Five Career Options and Certifications for IT Professionals
If you enjoy your current career in IT, congratulations! But if you’re one of the millions that find their job unsatisfying, you may need to look into new industries.
Luckily, this market is ever changing and expanding, and there are countless opportunities if you know where to look.
Here are five careers in IT you should consider in 2016.
Computer Systems Analyst
When it comes to IT, do you enjoy looking at the big picture?
According to U.S. News and World Report, computer systems analyst comes in #1 as the Best Technology Job. Computer systems analysts leverage their knowledge of information technology and business to design better computer systems and processes.
You’ll need to have strong problem solving, communications and analysis skills to be successful. If you know SQL, Oracle, Java, Linux, and UNIX, you’ll have a good foundation for landing a new career in this field at a variety of companies.
Cyber Security Professional
Have you ever had your identity stolen?
With data breaches constantly in the news, employment of information security analysts is projected to grow 18 percent from 2014 to 2024, much faster than the average for other occupations, according to the Bureau of Labor Statistics.
Companies are having trouble finding qualified analysts, testers, hackers and other security professionals, so if you’re interested in this field and qualified, you’ll be welcomed with open arms. With new threats and hacks constantly being created, you’ll have job security well into the future.
Some of the skills you need include networking fundamentals, protocols and packet analysis, encryption and tokenization technologies, and experience writing PL/SQL or SQL scripts.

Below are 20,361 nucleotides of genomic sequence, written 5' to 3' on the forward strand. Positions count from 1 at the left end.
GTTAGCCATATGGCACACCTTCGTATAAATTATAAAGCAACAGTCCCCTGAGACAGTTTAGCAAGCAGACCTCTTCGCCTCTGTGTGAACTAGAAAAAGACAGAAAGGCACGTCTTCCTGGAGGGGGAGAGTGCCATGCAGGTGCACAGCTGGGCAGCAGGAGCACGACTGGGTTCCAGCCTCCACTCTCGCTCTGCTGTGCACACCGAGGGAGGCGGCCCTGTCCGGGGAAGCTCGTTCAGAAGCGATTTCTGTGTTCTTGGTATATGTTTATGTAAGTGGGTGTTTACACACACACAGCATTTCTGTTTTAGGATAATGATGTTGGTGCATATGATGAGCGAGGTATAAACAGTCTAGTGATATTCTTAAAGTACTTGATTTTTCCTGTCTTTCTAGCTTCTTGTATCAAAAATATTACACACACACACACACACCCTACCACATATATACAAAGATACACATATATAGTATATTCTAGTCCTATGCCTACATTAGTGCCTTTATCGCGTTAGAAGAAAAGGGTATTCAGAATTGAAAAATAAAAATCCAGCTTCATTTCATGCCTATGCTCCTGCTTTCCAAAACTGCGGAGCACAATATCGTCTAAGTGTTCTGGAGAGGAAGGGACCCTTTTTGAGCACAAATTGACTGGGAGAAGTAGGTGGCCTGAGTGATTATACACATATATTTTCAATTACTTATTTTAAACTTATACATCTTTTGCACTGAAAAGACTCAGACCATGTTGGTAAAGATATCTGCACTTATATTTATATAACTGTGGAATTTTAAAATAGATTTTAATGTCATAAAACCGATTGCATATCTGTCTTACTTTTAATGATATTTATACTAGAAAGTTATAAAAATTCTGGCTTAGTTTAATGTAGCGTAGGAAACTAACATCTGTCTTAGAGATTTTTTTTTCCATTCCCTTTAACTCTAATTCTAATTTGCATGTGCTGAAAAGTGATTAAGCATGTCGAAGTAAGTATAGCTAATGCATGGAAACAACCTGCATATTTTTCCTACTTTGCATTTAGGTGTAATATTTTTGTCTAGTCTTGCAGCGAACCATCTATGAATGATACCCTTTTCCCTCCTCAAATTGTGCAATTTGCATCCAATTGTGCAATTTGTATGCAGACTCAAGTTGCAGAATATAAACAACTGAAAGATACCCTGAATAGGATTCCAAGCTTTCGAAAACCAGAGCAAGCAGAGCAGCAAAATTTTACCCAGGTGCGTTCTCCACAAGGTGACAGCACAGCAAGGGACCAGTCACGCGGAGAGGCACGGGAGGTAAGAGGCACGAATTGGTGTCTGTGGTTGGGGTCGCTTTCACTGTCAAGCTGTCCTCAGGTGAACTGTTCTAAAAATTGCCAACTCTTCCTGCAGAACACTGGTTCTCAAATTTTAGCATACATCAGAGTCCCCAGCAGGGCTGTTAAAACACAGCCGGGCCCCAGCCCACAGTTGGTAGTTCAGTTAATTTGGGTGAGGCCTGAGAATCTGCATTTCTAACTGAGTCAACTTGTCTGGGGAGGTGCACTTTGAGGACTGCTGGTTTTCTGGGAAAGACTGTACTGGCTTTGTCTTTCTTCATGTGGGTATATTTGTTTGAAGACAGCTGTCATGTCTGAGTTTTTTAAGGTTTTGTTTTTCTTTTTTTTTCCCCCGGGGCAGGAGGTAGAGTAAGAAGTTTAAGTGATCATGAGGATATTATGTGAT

Quality Assurance (QA) Engineer or Tester
Are you the kind of person who finds glitches, broken links, and system errors when using software, websites, or mobile apps?
Quality Assurance (QA) professionals make sure new products work flawlessly before being released to the public. QA engineers monitor every phase of the development process to ensure design quality and adherence to company and regulatory standards. QA engineers are also responsible for bringing functional products to market—on time and budget. QA testers work on stages of the product development process, such as verifications, activities, measurements, abilities, and commitments.
You’ll need to be detail-oriented and enjoy troubleshooting and learning to be successful as a QA professional. You’ll also need to be familiar with bug tracking systems, automation tools, and testing frameworks.
Internet of Things Architect
Are you a big picture thinker, who sees connections where others don’t?
A recent Gartner Inc. survey shows that 43 percent of organizations are using or plan to implement the Internet of Things (IoT) in 2016. Visionaries who understand that data gathered from multiple locations and sources can create solutions for business and consumer problems are in high demand. Since IoT is still evolving, you’ll have the opportunity to define your career for yourself and others.
New IoT products are regularly being developed to harness the power of interconnected information gathered through computers, mobile devices and sensors. (Think traffic apps that alert you to traffic jams and accidents in real-time.) IoT architects need both technical and nontechnical expertise, including analysis, integration, financial management and cyber security.
Business Analyst / Data Scientist
Do you speak business and technology? Can you serve as a translator between business units?
CIO Magazine ranks Business Analyst #6 on its list of “10 Hot IT Job Skills for 2016.” Companies are in data overload and struggle to sift through massive amounts of data from multiple internal and external sources, which is why business analysts/data scientists are in high demand. These individuals act as a liaison between the C-suite and IT department to make sure IT projects meet strategic business goals.
A business analyst/data scientist has to have a strong foundation in computer science and applications, modeling, statistics, analytics, math, and the ability to extract meaning from massive volumes of data to help companies uncover business efficiencies and find hidden revenue streams.
These are just a few of the careers in IT to consider if you’re in a career rut. If you aren’t sure which courses you’ll need to prepare yourself for your new career in IT, give us a call at (800) 288-8221.